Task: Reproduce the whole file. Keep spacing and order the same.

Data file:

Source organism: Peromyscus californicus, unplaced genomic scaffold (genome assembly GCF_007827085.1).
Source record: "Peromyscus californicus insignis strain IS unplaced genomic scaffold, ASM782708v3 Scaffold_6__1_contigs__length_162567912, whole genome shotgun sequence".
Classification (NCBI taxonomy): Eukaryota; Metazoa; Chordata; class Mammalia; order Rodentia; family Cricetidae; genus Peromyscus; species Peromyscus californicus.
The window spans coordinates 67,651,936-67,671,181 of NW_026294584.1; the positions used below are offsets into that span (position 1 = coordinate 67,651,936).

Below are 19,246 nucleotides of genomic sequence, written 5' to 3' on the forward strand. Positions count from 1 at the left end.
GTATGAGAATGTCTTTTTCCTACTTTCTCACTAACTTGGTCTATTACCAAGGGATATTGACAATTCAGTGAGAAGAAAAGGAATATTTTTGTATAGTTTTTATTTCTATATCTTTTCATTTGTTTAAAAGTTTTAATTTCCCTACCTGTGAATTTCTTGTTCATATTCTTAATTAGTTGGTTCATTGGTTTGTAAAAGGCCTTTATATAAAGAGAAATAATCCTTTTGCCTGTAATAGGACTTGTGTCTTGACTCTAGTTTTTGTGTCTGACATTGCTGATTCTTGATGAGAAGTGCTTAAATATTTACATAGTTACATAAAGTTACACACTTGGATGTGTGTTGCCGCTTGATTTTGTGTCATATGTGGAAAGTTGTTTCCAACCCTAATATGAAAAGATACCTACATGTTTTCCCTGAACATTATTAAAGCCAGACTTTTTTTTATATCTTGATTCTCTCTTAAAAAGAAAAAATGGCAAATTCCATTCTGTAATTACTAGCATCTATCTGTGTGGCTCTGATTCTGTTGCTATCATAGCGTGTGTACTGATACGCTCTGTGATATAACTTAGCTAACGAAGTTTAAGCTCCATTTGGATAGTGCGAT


Source organism: Peromyscus californicus, unplaced genomic scaffold (genome assembly GCF_007827085.1).
Source record: "Peromyscus californicus insignis strain IS unplaced genomic scaffold, ASM782708v3 Scaffold_6__1_contigs__length_162567912, whole genome shotgun sequence".
Classification (NCBI taxonomy): Eukaryota; Metazoa; Chordata; class Mammalia; order Rodentia; family Cricetidae; genus Peromyscus; species Peromyscus californicus.
The window spans coordinates 67,651,936-67,671,181 of NW_026294584.1; the positions used below are offsets into that span (position 1 = coordinate 67,651,936).

Below are 19,246 nucleotides of genomic sequence, written 5' to 3' on the forward strand. Positions count from 1 at the left end.
GTATGAGAATGTCTTTTTCCTACTTTCTCACTAACTTGGTCTATTACCAAGGGATATTGACAATTCAGTGAGAAGAAAAGGAATATTTTTGTATAGTTTTTATTTCTATATCTTTTCATTTGTTTAAAAGTTTTAATTTCCCTACCTGTGAATTTCTTGTTCATATTCTTAATTAGTTGGTTCATTGGTTTGTAAAAGGCCTTTATATAAAGAGAAATAATCCTTTTGCCTGTAATAGGACTTGTGTCTTGACTCTAGTTTTTGTGTCTGACATTGCTGATTCTTGATGAGAAGTGCTTAAATATTTACATAGTTACATAAAGTTACACACTTGGATGTGTGTTGCCGCTTGATTTTGTGTCATATGTGGAAAGTTGTTTCCAACCCTAATATGAAAAGATACCTACATGTTTTCCCTGAACATTATTAAAGCCAGACTTTTTTTTATATCTTGATTCTCTCTTAAAAAGAAAAAATGGCAAATTCCATTCTGTAATTACTAGCATCTATCTGTGTGGCTCTGATTCTGTTGCTATCATAGCGTGTGTACTGATACGCTCTGTGATATAACTTAGCTAACGAAGTTTAAGCTCCATTTGGATAGTGCGAT